The Energizer – Volume 82

K&L Gates LLP

Kaua‘i Island Utility Cooperative to Develop Solar + Pumped Storage Hydro Project

On 7 January 2021, Kaua‘i Island Utility Cooperative (KIUC) signed agreements with The AES Corporation (AES) for the development, construction, and operation of the KIUC’s solar pumped storage hydro project (the “West Kaua‘i Energy Project” (WKEP)). A power purchase agreement was also executed and filed with the Hawai‘i Public Utilities Commission on 31 December 2020.

WKEP will integrate pumped storage hydropower with large-scale solar power, a unique combination in the renewable energy sector. KIUC believes that the pumped hydropower will provide 12 hours of energy storage daily, compared with four to five hours of storage available from existing solar-plus-battery facilities. The long duration storage provided by the pumped-hydro component is expected to enable KIUC to generate 100 percent renewable energy for prolonged periods without sunlight. It also is expected to provide additional grid stability by balancing intermittent solar with firm hydropower.

WKEP is just one of several projects that KIUC has undertaken with AES. Previously, KIUC and AES collaborated to complete two solar-plus-storage renewable projects: a 20-megawatt (MW) facility in Lāwa‘i and a 14 MW facility at the Pacific Missile Range Facility. AES has more than 200 MW of solar, solar-plus-storage, and wind resources in operation or under development across Hawai‘i.

New York Announces the Largest U.S. Award for Offshore Wind Contracts

On 14 January 2021, New York Governor Andrew Cuomo announced the largest contract awarded by a state for an offshore wind contract as part of New York’s plan to increase renewable power generation over the next decade. In his “State of the State” speech, Governor Cuomo declared that two wind projects, Empire Wind 2 and Beacon Wind 1, would produce nearly 2,500 MW of energy, supplying over one million homes with clean electricity.

New York law mandates procuring 70 percent of its power from renewables by 2030 and 100 percent of its power from carbon-free sources by 2040. In its current energy mix, only 28 percent of the state’s power is generated from renewable sources, mostly originating from imported hydropower. However, the selection of these two projects will bring New York within 50 percent of its planned goal for power generated from offshore wind by the 2030 deadline.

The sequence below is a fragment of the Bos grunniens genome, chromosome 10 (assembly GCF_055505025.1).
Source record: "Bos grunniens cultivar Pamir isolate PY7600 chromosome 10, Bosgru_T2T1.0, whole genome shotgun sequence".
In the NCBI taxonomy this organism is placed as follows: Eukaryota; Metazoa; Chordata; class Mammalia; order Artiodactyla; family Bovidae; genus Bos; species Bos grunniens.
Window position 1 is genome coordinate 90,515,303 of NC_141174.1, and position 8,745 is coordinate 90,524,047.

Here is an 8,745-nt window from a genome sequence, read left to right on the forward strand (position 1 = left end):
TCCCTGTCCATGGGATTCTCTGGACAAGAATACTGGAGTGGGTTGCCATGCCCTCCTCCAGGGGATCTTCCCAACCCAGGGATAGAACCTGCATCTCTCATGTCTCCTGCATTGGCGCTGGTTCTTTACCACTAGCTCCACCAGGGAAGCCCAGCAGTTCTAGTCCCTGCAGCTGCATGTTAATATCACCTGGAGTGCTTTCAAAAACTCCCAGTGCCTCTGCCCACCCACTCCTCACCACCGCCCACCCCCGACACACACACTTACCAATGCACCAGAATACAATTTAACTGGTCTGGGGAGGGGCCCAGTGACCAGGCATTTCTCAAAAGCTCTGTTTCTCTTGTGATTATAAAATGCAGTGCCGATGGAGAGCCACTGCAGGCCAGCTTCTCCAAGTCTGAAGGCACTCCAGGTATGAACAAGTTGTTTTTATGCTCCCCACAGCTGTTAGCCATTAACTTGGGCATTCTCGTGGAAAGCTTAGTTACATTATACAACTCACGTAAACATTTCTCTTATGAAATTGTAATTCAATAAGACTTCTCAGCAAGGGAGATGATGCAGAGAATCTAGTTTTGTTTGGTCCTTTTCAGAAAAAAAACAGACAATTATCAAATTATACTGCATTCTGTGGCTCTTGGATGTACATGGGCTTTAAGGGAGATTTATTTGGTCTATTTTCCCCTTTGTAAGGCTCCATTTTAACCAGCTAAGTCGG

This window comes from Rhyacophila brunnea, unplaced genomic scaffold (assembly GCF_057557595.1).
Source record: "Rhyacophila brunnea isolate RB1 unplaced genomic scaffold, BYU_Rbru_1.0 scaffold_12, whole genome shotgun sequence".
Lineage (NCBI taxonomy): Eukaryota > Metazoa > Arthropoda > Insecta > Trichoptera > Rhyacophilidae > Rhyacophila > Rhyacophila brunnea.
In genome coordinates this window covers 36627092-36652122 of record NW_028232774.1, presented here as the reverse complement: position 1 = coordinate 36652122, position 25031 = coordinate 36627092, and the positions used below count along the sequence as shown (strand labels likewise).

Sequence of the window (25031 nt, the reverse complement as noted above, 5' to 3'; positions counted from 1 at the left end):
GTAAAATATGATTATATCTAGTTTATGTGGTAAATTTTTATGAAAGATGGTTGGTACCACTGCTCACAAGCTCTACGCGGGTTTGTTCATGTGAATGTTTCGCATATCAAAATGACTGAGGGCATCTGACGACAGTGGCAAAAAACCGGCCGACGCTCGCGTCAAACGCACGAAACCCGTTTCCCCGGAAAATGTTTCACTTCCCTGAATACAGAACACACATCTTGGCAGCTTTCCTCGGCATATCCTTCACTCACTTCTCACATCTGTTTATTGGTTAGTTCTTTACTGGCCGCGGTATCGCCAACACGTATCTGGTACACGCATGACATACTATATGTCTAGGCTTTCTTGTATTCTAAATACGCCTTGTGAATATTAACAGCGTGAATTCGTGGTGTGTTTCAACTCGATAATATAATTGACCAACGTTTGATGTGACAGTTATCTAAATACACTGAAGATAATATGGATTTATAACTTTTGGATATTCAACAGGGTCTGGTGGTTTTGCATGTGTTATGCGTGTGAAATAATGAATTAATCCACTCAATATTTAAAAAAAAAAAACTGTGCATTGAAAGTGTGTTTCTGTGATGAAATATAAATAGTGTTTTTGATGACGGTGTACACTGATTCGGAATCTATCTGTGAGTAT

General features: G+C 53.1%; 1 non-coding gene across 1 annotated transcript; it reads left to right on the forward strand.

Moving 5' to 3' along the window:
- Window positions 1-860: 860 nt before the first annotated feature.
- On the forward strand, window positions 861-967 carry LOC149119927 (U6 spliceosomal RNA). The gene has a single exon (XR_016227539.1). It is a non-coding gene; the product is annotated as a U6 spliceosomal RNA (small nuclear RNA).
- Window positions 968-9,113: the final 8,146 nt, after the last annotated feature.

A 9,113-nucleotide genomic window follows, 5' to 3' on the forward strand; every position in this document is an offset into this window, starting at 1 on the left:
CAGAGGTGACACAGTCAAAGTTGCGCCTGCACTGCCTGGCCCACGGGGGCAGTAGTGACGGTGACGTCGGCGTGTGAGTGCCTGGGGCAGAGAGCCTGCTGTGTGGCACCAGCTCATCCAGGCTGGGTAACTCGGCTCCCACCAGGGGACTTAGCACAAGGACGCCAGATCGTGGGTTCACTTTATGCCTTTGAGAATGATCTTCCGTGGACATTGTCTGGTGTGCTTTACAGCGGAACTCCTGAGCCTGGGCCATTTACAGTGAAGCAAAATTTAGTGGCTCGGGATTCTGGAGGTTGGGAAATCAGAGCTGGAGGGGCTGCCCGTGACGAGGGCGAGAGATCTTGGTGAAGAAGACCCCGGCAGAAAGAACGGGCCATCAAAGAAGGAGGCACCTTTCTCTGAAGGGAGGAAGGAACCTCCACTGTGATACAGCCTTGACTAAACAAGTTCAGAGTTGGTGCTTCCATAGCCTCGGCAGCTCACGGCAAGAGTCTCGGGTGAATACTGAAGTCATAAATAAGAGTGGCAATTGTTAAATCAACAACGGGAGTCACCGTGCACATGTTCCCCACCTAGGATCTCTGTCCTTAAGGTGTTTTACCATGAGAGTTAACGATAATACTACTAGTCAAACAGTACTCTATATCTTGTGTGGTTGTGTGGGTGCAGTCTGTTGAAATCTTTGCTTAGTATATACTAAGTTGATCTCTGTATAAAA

Hydro-Québec Invests in New Electrolysis Plant

On 18 January 2021, German steelmaker Uhde Chlorine Engineers GmbH’s Green Hydrogen Division announced it was awarded a contract to install an 88 MW water electrolysis plant for Canadian utility Hydro-Québec. The electrolysis plant is expected to generate 11,100 metric tons of green hydrogen annually, which would make it one of the largest hydrogen facilities in the world. Moreover, it will be the first green hydrogen facility once it is established in late 2023.

The hydrogen produced from the facility will be used to operate a biofuel plant to generate biofuels from residential waste for the transportation industry. Because water electrolysis is the only current renewable technology that can be applied on an industrial-sized scale, it will play a critical role in the development of green hydrogen.

StoreDot to Provide Samples of Fast-Charging EV Battery

On 19 January 2021, StoreDot, an Israeli fast-charging battery technology company, announced that it will soon release sample cells of an electric vehicle (EV) lithium-ion battery that can be fully charged within minutes. This milestone is intended provide potential partners and investors with proof of the company’s ability to scale its technology for commercial use.

StoreDot recently demonstrated the ability of its first-generation battery to fully charge of a two-wheeled EV in just 5 minutes. To achieve this feat, the company replaced graphite in the battery cell’s anode with metalloid nano-particles.  The company hopes this breakthrough will help overcome safety, battery cycle life and swelling issues that can affect lithium-ion batteries. 

Rapid charging will be critical to the wide-scale adoption of EVs to assuage the “range anxiety”—the fear of a battery running out before reaching the nearest charging station— of consumers.

DISCLAIMER: Because of the generality of this update, the information provided herein may not be applicable in all situations and should not be acted upon without specific legal advice based on particular situations.

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